Featured Resume Example: Millwright



Address: City, State, Zip Code
Phone: 000-000-0000
E-Mail: email@email.com


Adaptable Millwright with safety-driven mentality and ability to both build and dismantle machinery. Hard worker with great personality and years of interpreting drawings and specifications. Focused worker promoting an excellent attendance record and knowledgeable in equipment planning and analysis


Safety Compliance:

  • Created a checklist of spares and order procurements as needed.
  • Operating hand-held power devices to perform repairs usually at great distances above ground level.
  • Identifying and rectifying issues with rotating and transporting equipment of factory.
  • Utilizing knowledge of metal cutting and welding in equipment building and rectifying.

Diagnostic Techniques:

  • Understood guidance from equipment design sketches to undertake configuration and maintenance.
  • Regularly assess functionality of equipment by following service procedures.
  • Substantial journeyman experience in running, maintaining and internal transfer of electrical, electronic and other heavy equipment in an industrial setup

Equipment Rebuilding:

  • Proficient in the use of all types and sizes of tools used in industrial manufacture
  • Remarkable ability to diagnose and rectify problems with tools and other concerned equipment
  • Outstanding ability to lead, communicate to different hierarchical levels, multitask and meet deadlines in a priority driven atmosphere


  • Procurement
  • Welding
  • Safety compliance
  • Blueprint reading
  • Repair work
  • Parts installation
  • Mechanical tools
  • Diagnostic Techniques
  • Machinery Installation


04/2016 – Current
Company Name, City, State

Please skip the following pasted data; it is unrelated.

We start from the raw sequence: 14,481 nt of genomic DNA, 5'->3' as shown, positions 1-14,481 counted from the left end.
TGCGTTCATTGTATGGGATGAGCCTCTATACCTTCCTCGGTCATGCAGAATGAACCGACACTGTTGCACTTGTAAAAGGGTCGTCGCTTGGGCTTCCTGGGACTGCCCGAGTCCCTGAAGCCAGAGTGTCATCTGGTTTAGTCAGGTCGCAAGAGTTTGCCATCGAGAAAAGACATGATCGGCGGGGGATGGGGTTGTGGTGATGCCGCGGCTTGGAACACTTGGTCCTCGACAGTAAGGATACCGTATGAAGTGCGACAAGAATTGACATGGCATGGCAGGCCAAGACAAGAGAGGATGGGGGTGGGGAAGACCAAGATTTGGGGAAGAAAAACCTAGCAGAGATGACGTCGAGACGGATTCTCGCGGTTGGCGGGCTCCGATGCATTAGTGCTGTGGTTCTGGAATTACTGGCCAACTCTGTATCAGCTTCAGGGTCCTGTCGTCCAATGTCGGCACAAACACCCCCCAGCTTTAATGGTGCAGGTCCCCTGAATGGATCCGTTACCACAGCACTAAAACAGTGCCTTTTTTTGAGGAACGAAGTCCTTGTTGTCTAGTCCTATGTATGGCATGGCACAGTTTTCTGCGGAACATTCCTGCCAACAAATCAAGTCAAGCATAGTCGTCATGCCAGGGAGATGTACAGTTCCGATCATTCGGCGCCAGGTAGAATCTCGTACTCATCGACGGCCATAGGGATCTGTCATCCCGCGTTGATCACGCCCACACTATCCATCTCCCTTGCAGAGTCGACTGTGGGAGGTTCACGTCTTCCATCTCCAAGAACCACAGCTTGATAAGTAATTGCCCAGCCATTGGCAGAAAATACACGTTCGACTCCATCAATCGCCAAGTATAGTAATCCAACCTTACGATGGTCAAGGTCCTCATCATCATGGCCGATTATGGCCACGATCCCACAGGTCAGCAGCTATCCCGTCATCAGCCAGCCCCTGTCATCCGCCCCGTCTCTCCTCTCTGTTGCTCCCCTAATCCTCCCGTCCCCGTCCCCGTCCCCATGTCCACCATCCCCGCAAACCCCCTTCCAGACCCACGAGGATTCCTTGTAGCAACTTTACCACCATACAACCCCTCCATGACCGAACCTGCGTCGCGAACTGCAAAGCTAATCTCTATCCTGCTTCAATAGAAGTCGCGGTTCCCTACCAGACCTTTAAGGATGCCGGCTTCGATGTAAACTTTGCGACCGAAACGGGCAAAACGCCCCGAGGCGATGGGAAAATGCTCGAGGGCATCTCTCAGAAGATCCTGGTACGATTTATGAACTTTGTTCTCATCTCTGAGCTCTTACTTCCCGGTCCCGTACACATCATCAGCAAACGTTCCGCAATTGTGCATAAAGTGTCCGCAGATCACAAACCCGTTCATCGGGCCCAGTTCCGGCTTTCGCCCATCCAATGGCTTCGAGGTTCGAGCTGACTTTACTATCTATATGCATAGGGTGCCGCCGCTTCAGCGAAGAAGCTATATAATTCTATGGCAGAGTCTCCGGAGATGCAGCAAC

Millwright Apprentice
03/2012 – 02/2016
Company Name, City, State


Associate of Applied Science :Industrial Engineering
City, State

Top 4 Characteristics of a Best-in-Class Millwright Resume

  1. Summary In a few short sentences, provide a rundown of skills and work experience that are most relevant to the millwright job you’re applying for. For example: “Diligent millwright with four years of experience repairing, assembling, dismantling and maintaining compressors while complying with the OSHA/ organizational safety regulations.”
  2. Skills Browse through the job description to note relevant skills, and then feature abilities of your own that match them in the section. Include hard skills such as technical blueprints, CAD software, motor repairs, and equipment rigging, as well as intangible skills such as ability to work under pressure, critical thinking, physical stamina, and collaboration.
  3. Work History Rather than laundry-listing typical, mundane duties, describe key responsibilities and work achievements that showcase your most important strengths. Use punchy phrases instead of long-winded sentences. For example: “Installed pumps and motors, and laid out forms and foundations.”
  4. Education Include your highest academic achievement (e.g., a high school diploma or associate degree in industrial maintenance) and any specific vocational training, such as completion of a paid apprenticeship, or the requirements of an NMAP/Millwright Qualification Program.

See Why My Perfect Resume is a 5-Star Resume Builder

Find the Right Template for Your Resume

Give your resume a professional appearance to match your content, using these employer-ready templates: